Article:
How To Tire Out a Dog Safely and Effectively

Do you have an incredibly challenging dog? One who is extremely high energy, loud, and easily frustrated when things don’t go his way?

If you answer yes, perhaps they’re not receiving enough physical and mental exercise. Or, perhaps you have a breed that needs daily enrichment to be healthy and happy.

Don’t worry. There are ways to give your dog appropriate energy outlets so that they won’t have trouble calming down at the end of the day.

Below, we will share tips on how to burn your dog’s energy safely and effectively. Keep reading till the end to know how much exercise your dog needs and the typical dog overexertion symptoms.

Let’s dive in.

9 Tips on How to Tire Out a Dog Safely and Effectively

1. Play Games with Your Dog

Don’t fall into the trap of believing that alone time in the yard is an adequate energy outlet for your furry friend. 

To burn off your dog's energy, you can play fetch, treasure hunt (where you hide treats) tug-o-war, and even create an obstacle course.

A small white dog with a brown spot on its back playfully chases a red and blue toy

2. Keep Your Dog Mentally Stimulated

Aside from physical activity, mental exercise is also imperative to avoid problems in your dog. You can try scent games and nose work, which allow you to enrich your dog's mind while they channel their love for sniffing.

Nose introductions or “searches” are where you imprint a scent for your dog and train them to search for the object/item. You can start to train your dog by confining them to a smaller area and then hiding food in one place, and ask them to search for it by using a signal word, such as “seek”. 

Using puzzle toys and interactive games also allows for mental stimulation. These activities are guaranteed to tire out your dog safely and effectively.

3. Alternate Walking and Jogging

The most healthful and obvious way to tire out your dog is to make your dog exercise. Go on walks where you alternate between walking and jogging. Of course, the pace should depend on you and your dog’s health and age. 

A long walk, especially, will physically tire out your dog and will provide enough mental and physical stimulation.

Such activities include meeting new pups, new people, and new smells. 

4. Create an Indoor Obstacle Course

Another tip is to turn your living room into an obstacle course. Customize the area according to the space and create a challenging course.

Whether your furry friend has to weave through sofa pillows or jump over small barriers, your dog will appreciate the physical and mental stimulation. This training will improve your dog’s obedience and tire out your high-energy pup.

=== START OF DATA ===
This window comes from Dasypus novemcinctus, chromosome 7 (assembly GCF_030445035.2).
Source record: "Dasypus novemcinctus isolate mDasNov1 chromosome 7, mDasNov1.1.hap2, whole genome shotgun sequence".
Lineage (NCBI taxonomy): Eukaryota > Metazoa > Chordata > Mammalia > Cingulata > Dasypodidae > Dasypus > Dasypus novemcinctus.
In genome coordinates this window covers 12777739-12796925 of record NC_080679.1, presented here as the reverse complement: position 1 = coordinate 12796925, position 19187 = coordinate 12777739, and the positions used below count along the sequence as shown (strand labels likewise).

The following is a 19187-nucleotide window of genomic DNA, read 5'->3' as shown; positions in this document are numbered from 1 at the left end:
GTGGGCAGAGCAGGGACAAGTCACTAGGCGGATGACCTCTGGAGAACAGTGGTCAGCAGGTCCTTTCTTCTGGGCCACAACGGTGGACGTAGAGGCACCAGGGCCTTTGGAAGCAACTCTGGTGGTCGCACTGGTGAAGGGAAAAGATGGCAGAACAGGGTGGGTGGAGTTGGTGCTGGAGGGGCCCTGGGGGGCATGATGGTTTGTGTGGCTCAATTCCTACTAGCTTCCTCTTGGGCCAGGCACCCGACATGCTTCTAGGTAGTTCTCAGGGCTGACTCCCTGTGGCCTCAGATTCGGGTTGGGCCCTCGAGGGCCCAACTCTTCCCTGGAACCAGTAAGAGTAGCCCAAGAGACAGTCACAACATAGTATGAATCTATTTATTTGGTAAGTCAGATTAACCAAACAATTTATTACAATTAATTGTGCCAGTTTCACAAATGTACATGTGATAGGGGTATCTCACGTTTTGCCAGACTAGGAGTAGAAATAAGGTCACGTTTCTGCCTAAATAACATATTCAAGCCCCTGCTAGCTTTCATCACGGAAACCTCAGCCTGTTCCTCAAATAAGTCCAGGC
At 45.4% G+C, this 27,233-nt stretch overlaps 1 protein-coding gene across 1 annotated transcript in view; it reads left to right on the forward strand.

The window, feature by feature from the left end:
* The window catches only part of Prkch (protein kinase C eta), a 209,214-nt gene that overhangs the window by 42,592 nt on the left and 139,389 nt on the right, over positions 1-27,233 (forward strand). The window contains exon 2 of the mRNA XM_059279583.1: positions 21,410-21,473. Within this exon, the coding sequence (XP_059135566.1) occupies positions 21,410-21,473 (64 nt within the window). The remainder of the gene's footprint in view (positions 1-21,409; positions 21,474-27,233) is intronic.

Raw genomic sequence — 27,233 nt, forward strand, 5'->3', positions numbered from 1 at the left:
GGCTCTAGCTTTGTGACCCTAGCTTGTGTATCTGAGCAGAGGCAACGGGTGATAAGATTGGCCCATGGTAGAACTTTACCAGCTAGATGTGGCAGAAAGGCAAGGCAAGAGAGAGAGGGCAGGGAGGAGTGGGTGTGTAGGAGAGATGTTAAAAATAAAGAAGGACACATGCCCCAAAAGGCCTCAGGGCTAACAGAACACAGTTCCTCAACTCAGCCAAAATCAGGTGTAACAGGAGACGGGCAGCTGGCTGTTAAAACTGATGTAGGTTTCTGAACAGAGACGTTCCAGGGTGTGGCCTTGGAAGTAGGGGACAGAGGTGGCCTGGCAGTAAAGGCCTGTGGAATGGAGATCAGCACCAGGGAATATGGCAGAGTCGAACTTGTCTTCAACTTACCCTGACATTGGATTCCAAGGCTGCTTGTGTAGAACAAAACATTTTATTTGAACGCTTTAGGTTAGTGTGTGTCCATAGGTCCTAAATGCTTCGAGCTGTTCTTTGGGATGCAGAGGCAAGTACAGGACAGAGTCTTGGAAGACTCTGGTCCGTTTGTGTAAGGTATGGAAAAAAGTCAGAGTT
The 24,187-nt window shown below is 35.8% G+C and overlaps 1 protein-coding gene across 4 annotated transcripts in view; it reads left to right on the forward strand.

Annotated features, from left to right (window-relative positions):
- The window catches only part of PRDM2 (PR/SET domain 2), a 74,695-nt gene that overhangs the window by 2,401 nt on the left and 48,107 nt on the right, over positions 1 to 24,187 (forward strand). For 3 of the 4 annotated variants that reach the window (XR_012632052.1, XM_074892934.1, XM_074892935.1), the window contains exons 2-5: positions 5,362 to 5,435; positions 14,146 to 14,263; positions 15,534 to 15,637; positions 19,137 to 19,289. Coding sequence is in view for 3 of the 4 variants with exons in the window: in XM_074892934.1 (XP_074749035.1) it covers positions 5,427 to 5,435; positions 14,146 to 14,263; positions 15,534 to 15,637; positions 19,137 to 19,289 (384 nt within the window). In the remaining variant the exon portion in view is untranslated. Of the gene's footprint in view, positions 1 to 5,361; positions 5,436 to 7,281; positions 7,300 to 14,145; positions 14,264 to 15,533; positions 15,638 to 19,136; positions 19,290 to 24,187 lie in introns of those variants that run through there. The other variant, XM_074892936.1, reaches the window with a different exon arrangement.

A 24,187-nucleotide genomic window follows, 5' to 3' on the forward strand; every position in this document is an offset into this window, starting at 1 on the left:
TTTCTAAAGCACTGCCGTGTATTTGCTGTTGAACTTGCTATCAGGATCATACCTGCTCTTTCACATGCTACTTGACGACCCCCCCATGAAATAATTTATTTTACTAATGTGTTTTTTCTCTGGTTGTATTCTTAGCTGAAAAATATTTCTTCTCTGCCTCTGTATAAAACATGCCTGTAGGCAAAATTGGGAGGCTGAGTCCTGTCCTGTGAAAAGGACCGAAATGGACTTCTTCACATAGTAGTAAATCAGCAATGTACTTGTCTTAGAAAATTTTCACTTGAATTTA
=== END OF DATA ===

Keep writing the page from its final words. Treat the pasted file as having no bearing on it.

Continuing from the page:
Looking for breeds that make the best indoor dog companion? Check out our guide on What Are The Best House Dogs?

A man holding a ball while playing with a small brown dog that is eagerly standing on its hind legs, ready to play

5. Teach Your Dog New Tricks or Commands

Dogs enjoy learning new things. Like playing games, learning new tricks and commands is also mentally stimulating for dogs.

Be mindful that they may be bored if you always use the same tricks and games. So, switch it up every time they master a trick.

Teaching them dog verbal commands will likewise be great for recall training, which will help prevent life-threatening and dangerous situations.

Communicating clearly with your dog is essential to the dog’s training. Here’s a guide to help you form a stronger bond of communication with your furry friend: Dog Training Hand Signals - All You Need To Know

6. Sign Up for a Dog-Training Class

If your canine friend lacks socialization skills with other humans or dogs, you may want to sign him up for dog training classes. These classes balance mental and physical activity, which will in turn tire out your pup at the end of the day.

In addition to physical and mental exercise, a professional dog trainer can teach your dog to walk better on a leash and feel more comfortable with other dogs. 

A man and his dog sit side by side  both wearing matching Sparkpaw's hoodies


7. Go on Trips

A walk oftentimes won’t be enough to tire out an energetic breed. Thus, our next tip is to go on trips with your pet.

A trip to the dog park will give your dog the combination of socialization and physical activity while allowing you to meet fellow pet owners. 

If you live close to a beach and it’s dog-friendly, take your furry pal along. This will provide an interesting excursion; The beach is full of new smells and has endless sand for your pet to run on. It’s a great place to throw a frisbee and let the dog catch it.

A bit of water, sunlight, and fresh air on the beach are likely to calm any nerves you and your dog may have. By the end of the day, both of you will feel relaxed and happy.

You may also want to visit dog-friendly campgrounds.

Interesting Read: Summer Is Here! It's the Perfect Time to Plan Outdoor Dog Activities with Your Canine Companion

8. Incorporate Interactive Playtime in Your Dog’s Routine

This is beyond just playing games occasionally with your canine friend. Instead, you incorporate interactive game sessions in their routine to keep them active and tire them out at the end of the day.